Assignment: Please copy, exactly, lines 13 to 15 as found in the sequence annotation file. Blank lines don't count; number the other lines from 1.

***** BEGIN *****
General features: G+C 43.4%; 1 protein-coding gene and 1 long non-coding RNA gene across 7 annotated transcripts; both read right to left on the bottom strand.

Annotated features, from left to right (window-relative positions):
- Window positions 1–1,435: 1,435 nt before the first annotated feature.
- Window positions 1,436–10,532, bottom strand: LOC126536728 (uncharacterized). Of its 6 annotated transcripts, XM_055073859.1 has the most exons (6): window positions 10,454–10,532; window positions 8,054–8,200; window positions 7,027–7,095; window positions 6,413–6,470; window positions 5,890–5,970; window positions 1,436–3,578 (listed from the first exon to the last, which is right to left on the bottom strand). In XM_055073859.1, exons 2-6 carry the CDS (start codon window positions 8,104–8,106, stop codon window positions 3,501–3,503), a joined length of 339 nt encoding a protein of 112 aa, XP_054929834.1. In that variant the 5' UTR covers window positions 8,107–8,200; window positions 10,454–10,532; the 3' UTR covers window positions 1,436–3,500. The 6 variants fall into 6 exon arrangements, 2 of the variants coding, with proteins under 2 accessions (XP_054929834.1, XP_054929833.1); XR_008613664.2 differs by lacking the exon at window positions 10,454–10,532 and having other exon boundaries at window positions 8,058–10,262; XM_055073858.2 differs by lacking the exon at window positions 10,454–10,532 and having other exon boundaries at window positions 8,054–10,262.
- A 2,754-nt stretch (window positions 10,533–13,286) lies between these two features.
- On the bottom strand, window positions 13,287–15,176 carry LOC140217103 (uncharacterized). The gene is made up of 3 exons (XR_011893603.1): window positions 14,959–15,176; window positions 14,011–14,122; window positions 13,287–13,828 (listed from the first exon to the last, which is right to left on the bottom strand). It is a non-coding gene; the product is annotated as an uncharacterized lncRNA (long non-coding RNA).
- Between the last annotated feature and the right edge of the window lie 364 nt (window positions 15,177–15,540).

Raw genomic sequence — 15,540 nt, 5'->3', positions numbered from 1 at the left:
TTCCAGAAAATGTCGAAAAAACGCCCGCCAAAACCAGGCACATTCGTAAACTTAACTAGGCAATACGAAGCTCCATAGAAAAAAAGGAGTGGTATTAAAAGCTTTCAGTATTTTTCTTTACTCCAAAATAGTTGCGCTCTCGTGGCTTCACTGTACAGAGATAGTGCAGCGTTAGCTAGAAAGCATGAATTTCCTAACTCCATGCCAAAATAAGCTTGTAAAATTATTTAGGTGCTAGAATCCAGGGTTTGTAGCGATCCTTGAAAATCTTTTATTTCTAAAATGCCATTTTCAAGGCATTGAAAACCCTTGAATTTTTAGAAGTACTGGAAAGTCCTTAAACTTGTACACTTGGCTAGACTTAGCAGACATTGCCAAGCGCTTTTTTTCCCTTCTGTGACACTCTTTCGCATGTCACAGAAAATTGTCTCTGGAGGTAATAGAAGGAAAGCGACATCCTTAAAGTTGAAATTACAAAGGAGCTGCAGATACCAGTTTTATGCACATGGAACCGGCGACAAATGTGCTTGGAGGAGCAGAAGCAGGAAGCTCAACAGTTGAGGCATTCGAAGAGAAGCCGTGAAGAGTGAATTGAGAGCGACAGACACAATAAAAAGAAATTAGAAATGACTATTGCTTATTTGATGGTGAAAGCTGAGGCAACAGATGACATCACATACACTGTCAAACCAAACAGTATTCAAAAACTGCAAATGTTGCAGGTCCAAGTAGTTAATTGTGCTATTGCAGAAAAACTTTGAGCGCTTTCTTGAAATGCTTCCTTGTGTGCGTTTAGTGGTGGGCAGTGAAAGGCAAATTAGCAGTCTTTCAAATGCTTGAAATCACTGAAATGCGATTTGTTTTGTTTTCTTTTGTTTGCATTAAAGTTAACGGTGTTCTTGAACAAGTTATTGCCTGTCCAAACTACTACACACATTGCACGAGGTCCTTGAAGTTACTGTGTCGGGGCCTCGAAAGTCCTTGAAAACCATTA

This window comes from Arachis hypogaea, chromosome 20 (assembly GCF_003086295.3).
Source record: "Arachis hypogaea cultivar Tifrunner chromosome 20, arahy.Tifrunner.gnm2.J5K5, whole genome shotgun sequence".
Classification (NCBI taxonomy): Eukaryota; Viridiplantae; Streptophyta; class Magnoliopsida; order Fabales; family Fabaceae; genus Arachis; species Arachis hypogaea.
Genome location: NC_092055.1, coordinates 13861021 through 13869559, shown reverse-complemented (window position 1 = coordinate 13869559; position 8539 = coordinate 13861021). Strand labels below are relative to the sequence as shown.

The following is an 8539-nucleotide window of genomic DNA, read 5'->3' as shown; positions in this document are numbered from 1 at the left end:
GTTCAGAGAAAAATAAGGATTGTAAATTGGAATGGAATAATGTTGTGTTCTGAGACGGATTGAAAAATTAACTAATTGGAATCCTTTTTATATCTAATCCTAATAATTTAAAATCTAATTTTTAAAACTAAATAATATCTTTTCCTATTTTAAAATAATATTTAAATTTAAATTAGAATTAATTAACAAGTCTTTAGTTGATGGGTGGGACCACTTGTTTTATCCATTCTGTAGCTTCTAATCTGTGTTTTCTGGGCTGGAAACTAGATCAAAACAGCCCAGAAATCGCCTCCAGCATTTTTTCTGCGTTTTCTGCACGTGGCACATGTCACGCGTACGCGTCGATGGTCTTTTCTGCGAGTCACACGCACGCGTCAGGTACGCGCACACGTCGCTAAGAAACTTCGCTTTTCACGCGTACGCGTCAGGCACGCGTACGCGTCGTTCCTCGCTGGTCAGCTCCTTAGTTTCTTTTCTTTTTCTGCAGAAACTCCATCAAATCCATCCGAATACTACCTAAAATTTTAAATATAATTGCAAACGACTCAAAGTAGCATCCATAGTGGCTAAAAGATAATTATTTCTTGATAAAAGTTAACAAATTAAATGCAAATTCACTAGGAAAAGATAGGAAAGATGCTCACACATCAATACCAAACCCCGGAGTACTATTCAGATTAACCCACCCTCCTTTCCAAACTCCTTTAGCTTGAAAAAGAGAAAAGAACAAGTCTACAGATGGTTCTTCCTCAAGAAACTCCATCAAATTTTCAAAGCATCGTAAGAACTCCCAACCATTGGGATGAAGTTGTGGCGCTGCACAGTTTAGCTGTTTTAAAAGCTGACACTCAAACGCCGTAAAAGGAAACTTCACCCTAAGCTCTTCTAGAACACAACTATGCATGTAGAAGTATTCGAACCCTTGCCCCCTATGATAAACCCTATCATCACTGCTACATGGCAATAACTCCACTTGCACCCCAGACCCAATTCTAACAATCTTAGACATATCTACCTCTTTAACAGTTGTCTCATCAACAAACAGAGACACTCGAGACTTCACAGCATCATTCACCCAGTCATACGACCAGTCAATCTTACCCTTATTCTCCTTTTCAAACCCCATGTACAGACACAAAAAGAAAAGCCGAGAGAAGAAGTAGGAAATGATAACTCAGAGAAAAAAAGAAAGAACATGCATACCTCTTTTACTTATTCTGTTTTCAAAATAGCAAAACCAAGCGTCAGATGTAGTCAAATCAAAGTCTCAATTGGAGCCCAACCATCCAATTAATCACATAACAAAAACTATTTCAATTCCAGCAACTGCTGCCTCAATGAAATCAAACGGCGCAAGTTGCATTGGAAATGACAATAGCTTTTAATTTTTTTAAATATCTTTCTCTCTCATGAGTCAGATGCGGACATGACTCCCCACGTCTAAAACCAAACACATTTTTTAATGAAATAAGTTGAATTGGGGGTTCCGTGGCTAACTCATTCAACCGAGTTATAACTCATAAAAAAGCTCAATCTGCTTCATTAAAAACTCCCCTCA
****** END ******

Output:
Genome location: NC_092055.1, coordinates 13861021 through 13869559, shown reverse-complemented (window position 1 = coordinate 13869559; position 8539 = coordinate 13861021). Strand labels below are relative to the sequence as shown.

The following is an 8539-nucleotide window of genomic DNA, read 5'->3' as shown; positions in this document are numbered from 1 at the left end:
GTTCAGAGAAAAATAAGGATTGTAAATTGGAATGGAATAATGTTGTGTTCTGAGACGGATTGAAAAATTAACTAATTGGAATCCTTTTTATATCTAATCCTAATAATTTAAAATCTAATTTTTAAAACTAAATAATATCTTTTCCTATTTTAAAATAATATTTAAATTTAAATTAGAATTAATTAACAAGTCTTTAGTTGATGGGTGGGACCACTTGTTTTATCCATTCTGTAGCTTCTAATCTGTGTTTTCTGGGCTGGAAACTAGATCAAAACAGCCCAGAAATCGCCTCCAGCATTTTTTCTGCGTTTTCTGCACGTGGCACATGTCACGCGTACGCGTCGATGGTCTTTTCTGCGAGTCACACGCACGCGTCAGGTACGCGCACACGTCGCTAAGAAACTTCGCTTTTCACGCGTACGCGTCAGGCACGCGTACGCGTCGTTCCTCGCTGGTCAGCTCCTTAGTTTCTTTTCTTTTTCTGCAGAAACTCCATCAAATCCATCCGAATACTACCTAAAATTTTAAATATAATTGCAAACGACTCAAAGTAGCATCCATAGTGGCTAAAAGATAATTATTTCTTGATAAAAGTTAACAAATTAAATGCAAATTCACTAGGAAAAGATAGGAAAGATGCTCACACATCAATACCAAACCCCGGAGTACTATTCAGATTAACCCACCCTCCTTTCCAAACTCCTTTAGCTTGAAAAAGAGAAAAGAACAAGTCTACAGATGGTTCTTCCTCAAGAAACTCCATCAAATTTTCAAAGCATCGTAAGAACTCCCAACCATTGGGATGAAGTTGTGGCGCTGCACAGTTTAGCTGTTTTAAAAGCTGACACTCAAACGCCGTAAAAGGAAACTTCACCCTAAGCTCTTCTAGAACACAACTATGCATGTAGAAGTATTCGAACCCTTGCCCCCTATGATAAACCCTATCATCACTGCTACATGGCAATAACTCCACTTGCACCCCAGACCCAATTCTAACAATCTTAGACATATCTACCTCTTTAACAGTTGTCTCATCAACAAACAGAGACACTCGAGACTTCACAGCATCATTCACCCAGTCATACGACCAGTCAATCTTACCCTTATTCTCCTTTTCAAACCCCATGTACAGACACAAAAAGAAAAGCCGAGAGAAGAAGTAGGAAATGATAACTCAGAGAAAAAAAGAAAGAACATGCATACCTCTTTTACTTATTCTGTTTTCAAAATAGCAAAACCAAGCGTCAGATGTAGTCAAATCAAAGTCTCAATTGGAGCCCAACCATCCAATTAATCACATAACAAAAACTATTTCAATTCCAGCAACTGCTGCCTCAATGAAATCAAACGGCGCAAGTTGCATTGGAAATGACAATAGCTTTTAATTTTTTTAAATATCTTTCTCTCTCATGAGTCAGATGCGGACATGACTCCCCACGTCTAAAACCAAACACATTTTTTAATGAAATAAGTTGAATTGGGGGTTCCGTGGCTAACTCATTCAACCGAGTTATAACTCATAAAAAAGCTCAATCTGCTTCATTAAAAACTCCCCTCA